• 30/11/2017 13:00 LT2, Henry Stephenson Building Giulio Dolcetti The sound of roughness: how to image a rough surface with ultrasound Dynamics Research Group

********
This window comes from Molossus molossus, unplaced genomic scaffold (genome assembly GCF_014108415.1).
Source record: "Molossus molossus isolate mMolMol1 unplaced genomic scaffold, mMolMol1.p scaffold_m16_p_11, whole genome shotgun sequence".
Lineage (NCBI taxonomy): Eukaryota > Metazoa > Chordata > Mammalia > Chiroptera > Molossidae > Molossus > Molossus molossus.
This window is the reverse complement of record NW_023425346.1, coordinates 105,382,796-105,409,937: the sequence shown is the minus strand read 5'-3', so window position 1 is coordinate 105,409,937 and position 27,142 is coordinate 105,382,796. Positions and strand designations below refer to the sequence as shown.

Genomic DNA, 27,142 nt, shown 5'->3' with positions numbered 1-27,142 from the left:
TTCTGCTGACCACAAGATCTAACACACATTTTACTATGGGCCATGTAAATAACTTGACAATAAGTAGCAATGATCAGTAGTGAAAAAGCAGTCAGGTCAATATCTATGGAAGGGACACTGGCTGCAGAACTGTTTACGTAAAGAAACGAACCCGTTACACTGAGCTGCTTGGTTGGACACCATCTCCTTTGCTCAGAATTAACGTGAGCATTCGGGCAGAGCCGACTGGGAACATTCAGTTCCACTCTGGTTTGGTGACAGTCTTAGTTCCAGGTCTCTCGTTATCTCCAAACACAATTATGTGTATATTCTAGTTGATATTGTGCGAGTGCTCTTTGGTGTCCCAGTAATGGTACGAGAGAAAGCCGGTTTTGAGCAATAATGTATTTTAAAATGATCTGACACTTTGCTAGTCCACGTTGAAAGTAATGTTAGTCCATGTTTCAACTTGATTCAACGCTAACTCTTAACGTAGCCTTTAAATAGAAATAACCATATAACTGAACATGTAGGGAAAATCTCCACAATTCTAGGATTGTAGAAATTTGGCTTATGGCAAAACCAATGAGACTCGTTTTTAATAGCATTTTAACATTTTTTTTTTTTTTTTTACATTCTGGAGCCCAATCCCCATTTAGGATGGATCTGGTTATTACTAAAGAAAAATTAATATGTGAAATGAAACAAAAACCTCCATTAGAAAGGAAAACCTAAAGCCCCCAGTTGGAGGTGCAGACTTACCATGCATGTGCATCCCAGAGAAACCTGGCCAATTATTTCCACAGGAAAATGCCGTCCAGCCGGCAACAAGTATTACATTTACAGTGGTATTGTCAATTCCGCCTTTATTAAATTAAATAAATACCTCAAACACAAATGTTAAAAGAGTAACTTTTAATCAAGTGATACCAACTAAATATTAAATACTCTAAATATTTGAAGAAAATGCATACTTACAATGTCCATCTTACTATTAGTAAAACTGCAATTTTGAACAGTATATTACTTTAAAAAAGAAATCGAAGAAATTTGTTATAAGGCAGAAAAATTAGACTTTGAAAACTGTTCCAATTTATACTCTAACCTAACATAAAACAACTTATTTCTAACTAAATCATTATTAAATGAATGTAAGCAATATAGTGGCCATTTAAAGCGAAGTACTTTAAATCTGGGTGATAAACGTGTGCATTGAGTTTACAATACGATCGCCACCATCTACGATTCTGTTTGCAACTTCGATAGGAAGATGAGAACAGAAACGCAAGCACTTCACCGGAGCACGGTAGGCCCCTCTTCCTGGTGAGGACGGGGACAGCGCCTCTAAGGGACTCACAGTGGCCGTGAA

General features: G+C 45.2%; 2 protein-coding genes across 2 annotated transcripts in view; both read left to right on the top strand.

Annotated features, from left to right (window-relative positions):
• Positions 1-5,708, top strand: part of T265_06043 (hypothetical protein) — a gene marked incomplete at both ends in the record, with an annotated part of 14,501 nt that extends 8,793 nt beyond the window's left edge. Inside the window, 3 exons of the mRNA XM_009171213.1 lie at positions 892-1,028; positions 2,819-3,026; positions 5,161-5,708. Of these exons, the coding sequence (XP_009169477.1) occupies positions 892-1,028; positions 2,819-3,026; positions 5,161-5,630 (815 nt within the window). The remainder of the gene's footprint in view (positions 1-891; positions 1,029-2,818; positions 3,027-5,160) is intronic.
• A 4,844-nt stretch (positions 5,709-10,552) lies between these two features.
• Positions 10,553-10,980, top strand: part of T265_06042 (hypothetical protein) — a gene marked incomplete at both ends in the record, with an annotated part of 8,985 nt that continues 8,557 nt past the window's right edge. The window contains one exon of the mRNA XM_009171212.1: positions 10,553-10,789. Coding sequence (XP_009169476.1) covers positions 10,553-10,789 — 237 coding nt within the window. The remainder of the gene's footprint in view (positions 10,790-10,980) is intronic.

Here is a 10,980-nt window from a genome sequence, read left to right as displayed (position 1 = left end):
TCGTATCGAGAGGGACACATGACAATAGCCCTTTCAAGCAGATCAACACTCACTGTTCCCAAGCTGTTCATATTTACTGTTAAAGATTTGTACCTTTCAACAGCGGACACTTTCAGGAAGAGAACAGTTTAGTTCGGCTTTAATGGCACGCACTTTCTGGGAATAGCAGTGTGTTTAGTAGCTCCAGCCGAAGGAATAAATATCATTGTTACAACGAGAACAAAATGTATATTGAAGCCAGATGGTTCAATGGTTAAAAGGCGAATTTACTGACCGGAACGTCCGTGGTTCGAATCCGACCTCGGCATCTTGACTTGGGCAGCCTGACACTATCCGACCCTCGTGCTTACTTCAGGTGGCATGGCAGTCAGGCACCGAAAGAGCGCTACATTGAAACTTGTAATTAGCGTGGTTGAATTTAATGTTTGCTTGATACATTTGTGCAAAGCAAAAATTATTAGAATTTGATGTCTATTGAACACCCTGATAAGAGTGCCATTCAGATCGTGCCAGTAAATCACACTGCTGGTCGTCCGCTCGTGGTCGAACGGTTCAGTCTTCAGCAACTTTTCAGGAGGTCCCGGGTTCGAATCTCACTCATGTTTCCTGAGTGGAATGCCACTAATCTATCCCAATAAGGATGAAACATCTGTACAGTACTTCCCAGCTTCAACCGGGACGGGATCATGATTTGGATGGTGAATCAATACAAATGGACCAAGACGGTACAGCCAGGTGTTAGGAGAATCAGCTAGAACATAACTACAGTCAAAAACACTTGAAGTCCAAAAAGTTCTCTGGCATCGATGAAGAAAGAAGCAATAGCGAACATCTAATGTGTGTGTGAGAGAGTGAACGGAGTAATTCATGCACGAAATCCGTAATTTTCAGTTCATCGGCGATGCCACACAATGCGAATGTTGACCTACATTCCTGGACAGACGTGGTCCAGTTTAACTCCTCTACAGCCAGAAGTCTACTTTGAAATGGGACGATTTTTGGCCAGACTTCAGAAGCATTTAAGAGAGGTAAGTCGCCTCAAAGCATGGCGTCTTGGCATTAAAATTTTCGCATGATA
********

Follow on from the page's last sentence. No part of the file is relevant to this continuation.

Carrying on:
• 14/12/2017 13:00 LT2, Henry Stephenson Building Dr Andrea Cammarano Reduced order models for dynamical problems in engineering. University of Glasgow Abstract Despite the increase in computational capabilities, in the last decades it has become evident that high-order models of complex systems cannot always be used for practical applications. This is mainly due to the running time and the computational power that high-order models require. In addition, the need of real-time simulations that can be used to improve control strategies and achieve automatization has led many fields of engineering toward reduced order modelling. “Reduced order modelling” is a common name for a variety of approaches and techniques which are quite different from one another. This talk will explore some of the approaches to reduced order modelling and highlight the similarities and the differences between the associated methodologies. Also, it will highlight the differences between the use of reduced order models in linear and nonlinear dynamical system and will discuss risks and advantages of these techniques.